Esther found out too in the older issues that British soldiers attended the Klarendal Kapel until June 1945, perhaps having been involved in the Liberation of Arnhem (The Second Battle of Arnhem) in April 1945. Perhaps someone from Torphichen had been there then?
Where were the missing newsletters?
In which nothing happens
Ten years passed and I had heard nothing from Esther. Obviously the trail had come to a dead end, as the missing volume of newsletters had never been found. When I was clearing out my old emails during the coronavirus crisis I considered deleting all my emails from Esther, as I assumed she had given up the hunt. And then, one evening, up popped a message from her……
In which Esther has a breakthrough
Wonder of wonders, on 26th April 2020, I received an email from Esther. She had never forgotten about the mystery and had just heard about a fairly new Dutch website featuring digitalised old newspapers. She decided to give it a try and had almost given up when she came across one article that featured Arnhem and Torphichen!
Here is Esther's translation.
Our boys in welcoming Scotland
A gift for the Dutch Reformed Church
As a result of an amalgamation with a nearby church, the Scottish Presbyterian Church of Torphichen had a spare apparatus for the Lord’s Supper. When vicar H. Bout, vicar of the Dutch Reformed Church in Delfshaven* was in Scotland, they offered him this apparatus of the Lord’s Supper, as a gift for a Dutch church that had suffered (in the war). Vicar Bout left the decision about which church would be the one to receive this apparatus to the General Synod (in the Netherlands), and their choice was Arnhem, and in Arnhem they were very grateful to receive this gift. The Scottish church had first thought about Gennep**, but there was no need (in Gennep) for such a large apparatus for the Lord’s Supper. The apparatus exists of 2 large jugs, 4 cups and two plates, everything made of heavy pewter.
Vicar Bout was an army chaplain in Scotland for a year. (According to the text, it seems as though that was in the very recent past). Near Glasgow there were Dutch troops being trained. He tells: “We had a very enjoyable time there. Though there was a huge lack of comfort in the barracks, the ‘soldiers’ home’ offered a lot of cosiness; it was a nice place. I worked here most of the time.”
Every evening at 9.30 pm, vicar Bout held an evening service. On Sunday morning, he gave a talk from 8am till 9am. Every week, many attended this talk. In the lovely small church of the barracks, they enjoyed many good hours. The lads were totally free to choose whether or not to attend those services. The English also have voluntary services, but hardly anyone shows up, so they almost never took place. But in the British army there is also a church service that all soldiers must attend. With music, their troops marched to the church, which often annoyed those forced to go to church.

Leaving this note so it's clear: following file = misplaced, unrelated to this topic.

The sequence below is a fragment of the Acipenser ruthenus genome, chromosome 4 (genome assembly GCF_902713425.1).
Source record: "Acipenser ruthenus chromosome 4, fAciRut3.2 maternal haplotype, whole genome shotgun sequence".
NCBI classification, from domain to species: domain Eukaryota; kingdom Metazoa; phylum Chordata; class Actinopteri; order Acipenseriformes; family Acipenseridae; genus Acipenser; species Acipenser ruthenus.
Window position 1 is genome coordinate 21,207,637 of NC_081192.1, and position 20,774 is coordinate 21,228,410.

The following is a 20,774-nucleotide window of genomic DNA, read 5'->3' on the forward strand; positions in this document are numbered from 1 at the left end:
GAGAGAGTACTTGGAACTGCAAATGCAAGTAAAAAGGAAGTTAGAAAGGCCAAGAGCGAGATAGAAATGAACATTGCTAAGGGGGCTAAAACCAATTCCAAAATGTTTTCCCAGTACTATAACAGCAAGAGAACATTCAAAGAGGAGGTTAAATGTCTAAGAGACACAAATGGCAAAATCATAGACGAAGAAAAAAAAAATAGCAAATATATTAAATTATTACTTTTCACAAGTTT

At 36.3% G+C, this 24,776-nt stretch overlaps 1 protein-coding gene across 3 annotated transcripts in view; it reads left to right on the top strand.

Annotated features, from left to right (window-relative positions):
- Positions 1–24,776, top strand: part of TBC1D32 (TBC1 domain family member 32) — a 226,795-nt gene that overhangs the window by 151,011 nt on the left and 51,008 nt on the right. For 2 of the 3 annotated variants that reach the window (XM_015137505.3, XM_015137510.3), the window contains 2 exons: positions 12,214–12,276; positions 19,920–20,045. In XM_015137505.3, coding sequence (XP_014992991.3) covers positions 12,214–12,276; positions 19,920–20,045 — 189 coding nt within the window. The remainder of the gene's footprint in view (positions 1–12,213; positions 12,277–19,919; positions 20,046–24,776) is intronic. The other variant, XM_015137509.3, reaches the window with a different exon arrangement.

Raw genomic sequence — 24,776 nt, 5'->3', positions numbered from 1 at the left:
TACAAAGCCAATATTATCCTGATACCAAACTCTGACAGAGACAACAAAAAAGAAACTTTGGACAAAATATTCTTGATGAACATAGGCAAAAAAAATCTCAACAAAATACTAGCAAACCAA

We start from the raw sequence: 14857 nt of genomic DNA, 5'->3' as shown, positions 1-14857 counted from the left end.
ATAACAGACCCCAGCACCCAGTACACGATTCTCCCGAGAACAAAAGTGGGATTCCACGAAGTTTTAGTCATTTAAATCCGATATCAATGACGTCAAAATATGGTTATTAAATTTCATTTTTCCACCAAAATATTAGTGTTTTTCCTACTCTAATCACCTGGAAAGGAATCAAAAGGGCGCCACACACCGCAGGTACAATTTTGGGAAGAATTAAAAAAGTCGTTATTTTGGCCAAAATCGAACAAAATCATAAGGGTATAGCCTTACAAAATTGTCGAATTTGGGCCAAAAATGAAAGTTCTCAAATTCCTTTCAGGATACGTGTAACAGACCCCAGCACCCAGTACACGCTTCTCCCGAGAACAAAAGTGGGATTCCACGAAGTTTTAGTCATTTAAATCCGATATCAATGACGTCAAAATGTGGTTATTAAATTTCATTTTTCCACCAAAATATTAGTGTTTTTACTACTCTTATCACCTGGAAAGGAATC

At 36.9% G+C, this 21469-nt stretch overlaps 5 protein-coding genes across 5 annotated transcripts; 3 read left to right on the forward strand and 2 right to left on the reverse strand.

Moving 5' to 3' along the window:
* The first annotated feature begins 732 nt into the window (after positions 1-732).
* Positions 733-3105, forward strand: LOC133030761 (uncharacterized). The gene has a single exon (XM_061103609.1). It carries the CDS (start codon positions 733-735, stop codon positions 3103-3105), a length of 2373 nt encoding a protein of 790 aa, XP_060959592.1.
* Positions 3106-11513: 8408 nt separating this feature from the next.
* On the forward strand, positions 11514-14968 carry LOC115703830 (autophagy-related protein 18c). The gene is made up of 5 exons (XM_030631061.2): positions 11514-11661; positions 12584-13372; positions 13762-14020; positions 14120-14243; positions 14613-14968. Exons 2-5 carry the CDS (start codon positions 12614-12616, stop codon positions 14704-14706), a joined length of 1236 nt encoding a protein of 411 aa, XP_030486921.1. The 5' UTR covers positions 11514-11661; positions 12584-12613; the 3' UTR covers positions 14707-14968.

But vicar Bout didn’t beg his boys to come to church. He did however advise them to attend the Scottish services, as soon as they could understand the language well enough. He and the boys often went to the United Free Church in Millgavie. (sic) There has been a lot of personal contact as well. A soldier’s life has its own peculiar atmosphere and when evangelizing, it has to be done in a modern way. Serious conversations about heavy church/religious issues are usually not the outcome/goal. The work of a chaplain is to install contemplation in the soldiers’ minds and to teach them to solve their mental problems by praying. There are perhaps a few who went the wrong way, but the majority remained themselves.
Problems in the military life are often very complicated, says vicar Bout. Mainly the sexual issue. Vicar Bout has always been anti-dancing, but now he says: “Dancing is the beginning of adultery.”
The Scottish people have received our soldiers in a most welcoming and friendly way, every time again. Especially at the beginning, everything was obviously very weird. English food was completely different than Dutch food, but the boys of the Expeditionary Force (nickname for First Infantry Division) were used to quantity instead of quality, and soon the Scottish therefore called them ‘eating-machines.’
Regarding the general social state, vicar Bout doesn’t hesitate to say that it’s much better over here than in England and Scotland. In Glasgow, for example, the housing conditions are worse than in the large cities in our country and life is also more expensive in Scotland & England. We should be much more grateful … and less unsatisfied, says vicar Bout at the end.
*Delfshaven is a town near Rotterdam.
** Gennep is a town in Limburg.
Esther added that Dutch troops were stationed and trained in Maryhill Barracks in Glasgow and assumes that Rev H Bout, a very conservative gentleman by the sound of it, was there. So, at last progress. The story had nothing to do with the Battle of Arnhem or the Liberation of Arnhem, but it was to do with an army chaplain stationed in Scotland. Is there more to come?
But there are still unanswered questions. Did Rev H Bout make contact with Torphichen Kirk directly or was there a general request? Why had the original plan been to send the communion-ware to Gennep, a small Dutch town that was not likely to have been familiar to anyone here? Was the plate ever engraved as mentioned in the original letter and does it still exist?
And Esther has not finished with her surprises. She has just found out from her brother, a historian, that their grandmother’s brother was in the Dutch Army and was stationed in Maryhill barracks in 1945-46! And she has also found out that there is a rather disorganised archive relating to Arnhem churches. She hopes to find time in her very busy schedule to look into it.
Will there be another instalment?